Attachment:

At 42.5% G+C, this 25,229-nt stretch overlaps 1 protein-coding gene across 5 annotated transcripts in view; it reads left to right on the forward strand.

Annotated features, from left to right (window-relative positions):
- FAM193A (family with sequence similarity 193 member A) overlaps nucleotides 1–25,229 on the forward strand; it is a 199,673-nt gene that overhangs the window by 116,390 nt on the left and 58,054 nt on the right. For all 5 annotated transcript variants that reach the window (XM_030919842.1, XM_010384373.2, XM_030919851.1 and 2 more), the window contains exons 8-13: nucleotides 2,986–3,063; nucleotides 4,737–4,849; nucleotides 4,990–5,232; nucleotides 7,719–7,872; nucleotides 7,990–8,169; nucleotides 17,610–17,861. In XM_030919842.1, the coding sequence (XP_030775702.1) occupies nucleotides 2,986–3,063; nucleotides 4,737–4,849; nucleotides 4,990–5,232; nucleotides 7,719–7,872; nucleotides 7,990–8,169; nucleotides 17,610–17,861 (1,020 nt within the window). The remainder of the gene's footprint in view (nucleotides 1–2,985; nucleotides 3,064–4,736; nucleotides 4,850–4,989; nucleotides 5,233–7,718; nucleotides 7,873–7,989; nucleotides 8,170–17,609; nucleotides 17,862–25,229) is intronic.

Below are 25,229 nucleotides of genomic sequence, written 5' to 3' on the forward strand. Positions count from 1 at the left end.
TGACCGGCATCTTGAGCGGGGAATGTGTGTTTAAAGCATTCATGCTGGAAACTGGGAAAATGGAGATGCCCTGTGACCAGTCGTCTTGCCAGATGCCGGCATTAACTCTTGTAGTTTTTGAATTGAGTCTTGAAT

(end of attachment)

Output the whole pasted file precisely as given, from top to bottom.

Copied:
At 42.5% G+C, this 25,229-nt stretch overlaps 1 protein-coding gene across 5 annotated transcripts in view; it reads left to right on the forward strand.

Annotated features, from left to right (window-relative positions):
- FAM193A (family with sequence similarity 193 member A) overlaps nucleotides 1–25,229 on the forward strand; it is a 199,673-nt gene that overhangs the window by 116,390 nt on the left and 58,054 nt on the right. For all 5 annotated transcript variants that reach the window (XM_030919842.1, XM_010384373.2, XM_030919851.1 and 2 more), the window contains exons 8-13: nucleotides 2,986–3,063; nucleotides 4,737–4,849; nucleotides 4,990–5,232; nucleotides 7,719–7,872; nucleotides 7,990–8,169; nucleotides 17,610–17,861. In XM_030919842.1, the coding sequence (XP_030775702.1) occupies nucleotides 2,986–3,063; nucleotides 4,737–4,849; nucleotides 4,990–5,232; nucleotides 7,719–7,872; nucleotides 7,990–8,169; nucleotides 17,610–17,861 (1,020 nt within the window). The remainder of the gene's footprint in view (nucleotides 1–2,985; nucleotides 3,064–4,736; nucleotides 4,850–4,989; nucleotides 5,233–7,718; nucleotides 7,873–7,989; nucleotides 8,170–17,609; nucleotides 17,862–25,229) is intronic.

Below are 25,229 nucleotides of genomic sequence, written 5' to 3' on the forward strand. Positions count from 1 at the left end.
TGACCGGCATCTTGAGCGGGGAATGTGTGTTTAAAGCATTCATGCTGGAAACTGGGAAAATGGAGATGCCCTGTGACCAGTCGTCTTGCCAGATGCCGGCATTAACTCTTGTAGTTTTTGAATTGAGTCTTGAAT